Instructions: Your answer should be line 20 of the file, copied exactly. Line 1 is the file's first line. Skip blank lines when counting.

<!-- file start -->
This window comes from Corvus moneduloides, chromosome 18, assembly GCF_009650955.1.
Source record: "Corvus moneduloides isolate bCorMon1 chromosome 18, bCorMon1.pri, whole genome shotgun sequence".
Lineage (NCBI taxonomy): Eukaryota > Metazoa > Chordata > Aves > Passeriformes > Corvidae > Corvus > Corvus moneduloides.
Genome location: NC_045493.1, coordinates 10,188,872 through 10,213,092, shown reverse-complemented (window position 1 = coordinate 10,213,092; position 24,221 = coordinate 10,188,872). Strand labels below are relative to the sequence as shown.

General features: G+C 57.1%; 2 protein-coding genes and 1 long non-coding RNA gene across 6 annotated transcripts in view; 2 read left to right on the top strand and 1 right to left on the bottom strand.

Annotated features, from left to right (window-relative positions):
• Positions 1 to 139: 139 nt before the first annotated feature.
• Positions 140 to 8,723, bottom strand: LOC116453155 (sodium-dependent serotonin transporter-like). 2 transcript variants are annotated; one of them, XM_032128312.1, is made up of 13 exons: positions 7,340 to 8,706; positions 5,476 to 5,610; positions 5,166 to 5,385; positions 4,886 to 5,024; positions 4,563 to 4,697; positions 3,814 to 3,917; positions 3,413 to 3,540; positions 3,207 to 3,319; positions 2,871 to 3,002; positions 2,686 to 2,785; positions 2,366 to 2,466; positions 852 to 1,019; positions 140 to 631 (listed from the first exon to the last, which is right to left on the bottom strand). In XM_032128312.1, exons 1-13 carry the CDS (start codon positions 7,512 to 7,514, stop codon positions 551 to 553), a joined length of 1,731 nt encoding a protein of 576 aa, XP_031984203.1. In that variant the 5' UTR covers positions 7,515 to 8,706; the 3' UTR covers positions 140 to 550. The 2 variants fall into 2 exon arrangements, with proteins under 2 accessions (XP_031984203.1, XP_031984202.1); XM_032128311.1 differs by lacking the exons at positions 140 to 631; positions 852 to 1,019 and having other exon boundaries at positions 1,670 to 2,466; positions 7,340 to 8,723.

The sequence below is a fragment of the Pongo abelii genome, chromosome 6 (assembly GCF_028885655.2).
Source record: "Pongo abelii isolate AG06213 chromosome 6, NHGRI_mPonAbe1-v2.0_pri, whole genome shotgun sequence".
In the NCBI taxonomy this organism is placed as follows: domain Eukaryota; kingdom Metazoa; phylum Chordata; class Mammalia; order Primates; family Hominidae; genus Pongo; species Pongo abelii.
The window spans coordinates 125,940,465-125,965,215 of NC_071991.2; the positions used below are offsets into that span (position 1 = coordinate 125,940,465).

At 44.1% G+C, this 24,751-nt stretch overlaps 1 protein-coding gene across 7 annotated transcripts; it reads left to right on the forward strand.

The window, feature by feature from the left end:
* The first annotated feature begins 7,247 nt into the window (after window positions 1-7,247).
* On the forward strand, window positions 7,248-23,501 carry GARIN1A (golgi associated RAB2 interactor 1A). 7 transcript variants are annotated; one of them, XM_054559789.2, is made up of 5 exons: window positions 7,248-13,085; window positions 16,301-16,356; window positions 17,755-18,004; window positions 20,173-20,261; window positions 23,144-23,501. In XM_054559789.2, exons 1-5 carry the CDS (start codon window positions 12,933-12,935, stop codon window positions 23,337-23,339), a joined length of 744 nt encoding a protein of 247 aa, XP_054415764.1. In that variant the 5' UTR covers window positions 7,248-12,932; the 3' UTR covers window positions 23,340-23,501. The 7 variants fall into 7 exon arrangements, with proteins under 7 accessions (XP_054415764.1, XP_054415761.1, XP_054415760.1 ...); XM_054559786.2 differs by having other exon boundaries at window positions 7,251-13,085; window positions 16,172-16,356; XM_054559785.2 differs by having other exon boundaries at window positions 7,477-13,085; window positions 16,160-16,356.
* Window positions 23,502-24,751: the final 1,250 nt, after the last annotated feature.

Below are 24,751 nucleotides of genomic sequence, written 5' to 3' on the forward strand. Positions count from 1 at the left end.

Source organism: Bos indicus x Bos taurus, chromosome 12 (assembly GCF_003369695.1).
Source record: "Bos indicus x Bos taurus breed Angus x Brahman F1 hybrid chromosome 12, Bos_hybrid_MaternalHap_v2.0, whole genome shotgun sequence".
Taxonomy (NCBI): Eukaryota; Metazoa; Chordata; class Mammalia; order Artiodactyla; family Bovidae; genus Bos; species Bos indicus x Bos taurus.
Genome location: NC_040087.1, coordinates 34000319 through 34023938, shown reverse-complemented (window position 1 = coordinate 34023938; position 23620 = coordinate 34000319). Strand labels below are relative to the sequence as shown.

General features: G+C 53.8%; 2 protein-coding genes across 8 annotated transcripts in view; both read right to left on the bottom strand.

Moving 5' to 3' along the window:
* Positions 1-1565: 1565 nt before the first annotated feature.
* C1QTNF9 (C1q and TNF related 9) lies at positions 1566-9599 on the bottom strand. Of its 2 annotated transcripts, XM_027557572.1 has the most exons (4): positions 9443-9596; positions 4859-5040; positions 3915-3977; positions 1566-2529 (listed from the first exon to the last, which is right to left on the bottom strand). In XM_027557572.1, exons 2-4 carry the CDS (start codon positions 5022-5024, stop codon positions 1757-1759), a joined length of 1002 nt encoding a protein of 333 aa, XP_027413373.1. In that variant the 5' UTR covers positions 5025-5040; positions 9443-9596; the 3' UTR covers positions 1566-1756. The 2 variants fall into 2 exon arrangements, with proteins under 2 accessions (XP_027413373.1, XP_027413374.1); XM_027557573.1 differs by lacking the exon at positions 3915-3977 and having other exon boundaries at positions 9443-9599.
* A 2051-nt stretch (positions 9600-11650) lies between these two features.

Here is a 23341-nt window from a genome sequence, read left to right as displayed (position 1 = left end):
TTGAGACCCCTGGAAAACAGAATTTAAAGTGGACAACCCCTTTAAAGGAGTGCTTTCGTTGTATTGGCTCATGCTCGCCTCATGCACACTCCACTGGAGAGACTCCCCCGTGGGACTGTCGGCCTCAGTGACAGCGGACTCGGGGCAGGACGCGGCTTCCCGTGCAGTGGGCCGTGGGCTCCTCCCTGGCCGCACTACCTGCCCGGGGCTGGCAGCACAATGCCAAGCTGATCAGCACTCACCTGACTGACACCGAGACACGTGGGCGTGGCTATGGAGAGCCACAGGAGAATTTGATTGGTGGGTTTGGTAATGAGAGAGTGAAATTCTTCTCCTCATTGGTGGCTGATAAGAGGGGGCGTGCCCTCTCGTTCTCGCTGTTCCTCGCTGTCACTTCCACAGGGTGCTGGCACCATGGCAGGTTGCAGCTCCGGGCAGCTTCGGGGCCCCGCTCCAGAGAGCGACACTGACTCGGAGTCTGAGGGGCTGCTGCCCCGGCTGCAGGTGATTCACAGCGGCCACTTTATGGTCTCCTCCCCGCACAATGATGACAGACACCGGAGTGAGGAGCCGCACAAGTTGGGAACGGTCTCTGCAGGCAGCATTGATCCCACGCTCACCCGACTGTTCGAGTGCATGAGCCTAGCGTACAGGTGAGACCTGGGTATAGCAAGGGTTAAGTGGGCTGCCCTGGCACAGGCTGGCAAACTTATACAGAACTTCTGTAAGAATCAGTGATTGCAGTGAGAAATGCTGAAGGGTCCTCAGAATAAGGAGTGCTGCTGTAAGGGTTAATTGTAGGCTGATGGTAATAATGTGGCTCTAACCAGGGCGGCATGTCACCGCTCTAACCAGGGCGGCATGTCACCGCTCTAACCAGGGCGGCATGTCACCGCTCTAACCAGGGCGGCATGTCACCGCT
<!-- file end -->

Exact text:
Source record: "Bos indicus x Bos taurus breed Angus x Brahman F1 hybrid chromosome 12, Bos_hybrid_MaternalHap_v2.0, whole genome shotgun sequence".